I just returned from my summer research in Haiti, traveling through the South and Grand-Anse provinces, which were devastated by Hurricane Matthew overnight on October 4, 2016, barely ten months ago.
Visitors to the Grand-Anse whose only experience of Haiti is the West department, which houses Port-au-Prince, are often stunned at the level of vegetation. Referring to this typical reflex of many outsiders, anthropologist/nurse Bette Gebrian Magloire calls Matthew an “invisible disaster.” From the road, it is possible to see new tin roofs, but off the main road, where most rural residents live, people fend for themselves.
I too was stunned, but by the missing trees, and by the miniscule amount of food produced. Asking someone in the Grand-Anse when they last ate tonmtonm, a local specialty made of breadfruit, often brought tears to their eyes. Long a staple, breadfruit trees, like export-oriented mangoes, could take several years to bear fruit again. Before the hurricane breadfruit sold three for 10 gourdes in local markets; this summer the price shot up 30 times to 100 gourdes ($1.50).
I wish I could also say I was stunned by the official response to the hurricane. Alas, Matthew was destined to be a forgotten disaster, in the shadow of Haiti’s 2010 earthquake and overshadowed by the U.S. elections. With official UN appeals at $139 million as of November, pledges were less than one percent of aid promised following Haiti’s 2010 disaster, reaching $291.3 this year, still only 1.8 percent. As of July 4, nine months after the hurricane, only 19.2% was committed.
Aside from Miami Herald reporter Jacqueline Charles’ moving pieces in April and two in July, there has been almost no follow up within international media outlets. The Trump administration added insult to injury, saying that Haiti was safe for a return of 58,706 people living in the U.S. under Temporary Protected Status.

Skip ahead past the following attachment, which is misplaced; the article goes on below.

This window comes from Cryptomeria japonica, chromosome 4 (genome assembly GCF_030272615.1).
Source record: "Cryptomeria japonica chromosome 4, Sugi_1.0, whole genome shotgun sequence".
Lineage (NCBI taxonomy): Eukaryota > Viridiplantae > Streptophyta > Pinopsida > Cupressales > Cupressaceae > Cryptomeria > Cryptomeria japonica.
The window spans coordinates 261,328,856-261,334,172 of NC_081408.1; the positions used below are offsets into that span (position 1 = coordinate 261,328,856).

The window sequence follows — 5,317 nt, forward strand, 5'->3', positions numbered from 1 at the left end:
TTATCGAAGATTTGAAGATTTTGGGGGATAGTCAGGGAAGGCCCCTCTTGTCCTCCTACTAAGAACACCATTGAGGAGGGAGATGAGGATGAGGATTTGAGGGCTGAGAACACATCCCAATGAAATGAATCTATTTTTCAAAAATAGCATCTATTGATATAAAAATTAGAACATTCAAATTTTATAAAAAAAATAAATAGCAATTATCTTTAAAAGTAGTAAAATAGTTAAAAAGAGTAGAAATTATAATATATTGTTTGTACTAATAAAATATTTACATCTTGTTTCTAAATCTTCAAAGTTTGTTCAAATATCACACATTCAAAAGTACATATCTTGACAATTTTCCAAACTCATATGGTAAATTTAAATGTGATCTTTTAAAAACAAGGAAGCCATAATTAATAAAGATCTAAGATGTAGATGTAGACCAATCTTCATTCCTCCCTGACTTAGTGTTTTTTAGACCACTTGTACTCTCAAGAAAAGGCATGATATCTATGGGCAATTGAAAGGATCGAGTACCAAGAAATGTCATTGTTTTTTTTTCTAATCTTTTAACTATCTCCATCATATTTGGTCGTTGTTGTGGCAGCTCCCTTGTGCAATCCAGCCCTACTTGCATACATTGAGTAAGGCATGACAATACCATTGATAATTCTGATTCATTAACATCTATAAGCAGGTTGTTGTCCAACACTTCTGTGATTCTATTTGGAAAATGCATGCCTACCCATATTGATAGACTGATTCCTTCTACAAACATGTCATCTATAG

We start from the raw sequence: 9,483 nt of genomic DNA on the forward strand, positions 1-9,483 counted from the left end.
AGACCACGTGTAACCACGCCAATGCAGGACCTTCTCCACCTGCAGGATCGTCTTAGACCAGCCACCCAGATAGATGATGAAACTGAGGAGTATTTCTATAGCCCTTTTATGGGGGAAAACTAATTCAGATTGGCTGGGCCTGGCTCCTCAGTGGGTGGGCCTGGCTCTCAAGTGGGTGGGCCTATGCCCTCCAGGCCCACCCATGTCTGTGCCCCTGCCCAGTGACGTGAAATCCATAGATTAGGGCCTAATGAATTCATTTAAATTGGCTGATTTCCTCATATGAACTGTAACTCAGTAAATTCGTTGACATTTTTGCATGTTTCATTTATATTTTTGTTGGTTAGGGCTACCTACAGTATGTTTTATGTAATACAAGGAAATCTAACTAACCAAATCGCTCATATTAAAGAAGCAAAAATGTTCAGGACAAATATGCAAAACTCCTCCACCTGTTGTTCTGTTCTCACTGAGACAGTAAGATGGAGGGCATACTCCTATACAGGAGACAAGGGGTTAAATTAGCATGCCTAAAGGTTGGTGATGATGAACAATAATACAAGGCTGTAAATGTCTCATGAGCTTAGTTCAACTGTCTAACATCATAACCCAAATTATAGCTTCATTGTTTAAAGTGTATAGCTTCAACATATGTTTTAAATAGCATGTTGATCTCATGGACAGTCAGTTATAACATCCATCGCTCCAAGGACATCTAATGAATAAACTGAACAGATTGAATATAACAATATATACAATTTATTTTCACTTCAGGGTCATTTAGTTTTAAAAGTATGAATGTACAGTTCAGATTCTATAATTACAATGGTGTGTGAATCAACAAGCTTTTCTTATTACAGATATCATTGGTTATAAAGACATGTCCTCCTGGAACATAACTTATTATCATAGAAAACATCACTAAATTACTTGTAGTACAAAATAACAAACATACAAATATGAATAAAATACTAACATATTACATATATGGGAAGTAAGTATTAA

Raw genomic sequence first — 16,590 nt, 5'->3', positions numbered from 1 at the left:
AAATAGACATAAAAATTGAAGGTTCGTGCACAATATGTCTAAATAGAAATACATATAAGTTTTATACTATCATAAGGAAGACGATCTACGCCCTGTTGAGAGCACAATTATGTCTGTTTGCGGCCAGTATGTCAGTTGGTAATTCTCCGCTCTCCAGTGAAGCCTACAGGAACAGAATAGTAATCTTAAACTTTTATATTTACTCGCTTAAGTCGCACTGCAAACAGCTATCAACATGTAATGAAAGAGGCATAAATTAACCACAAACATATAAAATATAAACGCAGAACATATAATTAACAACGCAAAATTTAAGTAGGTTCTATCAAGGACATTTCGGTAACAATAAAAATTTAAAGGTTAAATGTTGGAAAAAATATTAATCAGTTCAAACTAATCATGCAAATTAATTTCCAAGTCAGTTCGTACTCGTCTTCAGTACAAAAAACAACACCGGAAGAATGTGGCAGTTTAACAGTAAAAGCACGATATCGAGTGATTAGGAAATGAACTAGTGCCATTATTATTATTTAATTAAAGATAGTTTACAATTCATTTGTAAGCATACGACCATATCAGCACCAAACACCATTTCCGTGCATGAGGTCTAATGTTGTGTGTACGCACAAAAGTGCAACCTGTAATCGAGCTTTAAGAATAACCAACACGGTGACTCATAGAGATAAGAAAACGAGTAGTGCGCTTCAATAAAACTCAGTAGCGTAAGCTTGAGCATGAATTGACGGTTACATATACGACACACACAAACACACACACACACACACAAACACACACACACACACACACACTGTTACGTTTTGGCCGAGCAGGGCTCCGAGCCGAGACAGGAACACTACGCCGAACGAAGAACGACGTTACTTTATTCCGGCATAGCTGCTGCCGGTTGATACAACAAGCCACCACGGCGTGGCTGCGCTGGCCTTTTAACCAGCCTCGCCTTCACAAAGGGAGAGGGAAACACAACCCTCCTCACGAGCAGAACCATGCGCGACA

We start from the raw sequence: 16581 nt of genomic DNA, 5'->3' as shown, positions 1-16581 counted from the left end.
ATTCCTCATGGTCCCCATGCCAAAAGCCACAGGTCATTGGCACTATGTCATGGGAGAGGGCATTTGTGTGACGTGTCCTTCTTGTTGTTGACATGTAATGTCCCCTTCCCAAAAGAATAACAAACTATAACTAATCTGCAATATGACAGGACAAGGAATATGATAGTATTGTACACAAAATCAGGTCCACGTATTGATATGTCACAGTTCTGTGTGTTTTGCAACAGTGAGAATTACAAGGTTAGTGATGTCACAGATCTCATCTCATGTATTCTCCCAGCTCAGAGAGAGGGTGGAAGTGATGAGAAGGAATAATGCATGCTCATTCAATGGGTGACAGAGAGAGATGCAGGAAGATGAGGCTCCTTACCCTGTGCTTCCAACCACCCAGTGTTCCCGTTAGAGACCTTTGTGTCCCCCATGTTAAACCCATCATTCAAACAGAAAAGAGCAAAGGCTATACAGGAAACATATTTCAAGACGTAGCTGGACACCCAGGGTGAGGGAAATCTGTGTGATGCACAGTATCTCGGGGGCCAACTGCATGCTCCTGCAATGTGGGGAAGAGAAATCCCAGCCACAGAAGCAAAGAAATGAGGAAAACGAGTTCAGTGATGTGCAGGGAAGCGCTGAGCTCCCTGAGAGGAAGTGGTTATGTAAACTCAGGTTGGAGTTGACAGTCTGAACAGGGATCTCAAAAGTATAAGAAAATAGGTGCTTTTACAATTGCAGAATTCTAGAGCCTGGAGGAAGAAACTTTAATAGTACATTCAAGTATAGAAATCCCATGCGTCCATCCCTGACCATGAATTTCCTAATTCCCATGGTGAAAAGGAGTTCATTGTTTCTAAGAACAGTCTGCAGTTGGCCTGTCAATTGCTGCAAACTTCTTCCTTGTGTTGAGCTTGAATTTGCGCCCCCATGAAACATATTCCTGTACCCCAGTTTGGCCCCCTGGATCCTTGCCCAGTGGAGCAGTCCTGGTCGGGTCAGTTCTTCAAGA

I’ve had the fortune and responsibility to be working with Haitian graduate students in both provinces since 2015. And a board member of an organization engaging emergency response with 27 partner organizations in the South. Visiting students on a weekly basis – and visiting representatives from 6 local organizations – brought me face to face with the dignity of communities struggling to rebuild, the very occasional aid distribution faced with literally mountains of logistical challenges, and the gradual growth of root crops like yams and plantains finally able to produce.
The real disaster of Hurricane Matthew is still unfolding. In addition to the protracted famine conditions, climate change is already menacing Haitian farmers. Unseasonably heavy rains washed away many attempts at a season’s crops, not once but twice since Matthew. Unpredictable weather prevents planters and their families from planning planting and harvests.
While the outside world forgot Matthew, there is a lively debate within Haiti, with many perspectives emerging. Haiti’s national government formally issued a cease-and-desist order for housing projects outside of their plan at a July 22 convocation. That same day, the government also published a list of over 200 NGOs out of compliance. The Association of Mayors in Grand-Anse also issued a warning to NGOs to get with the program.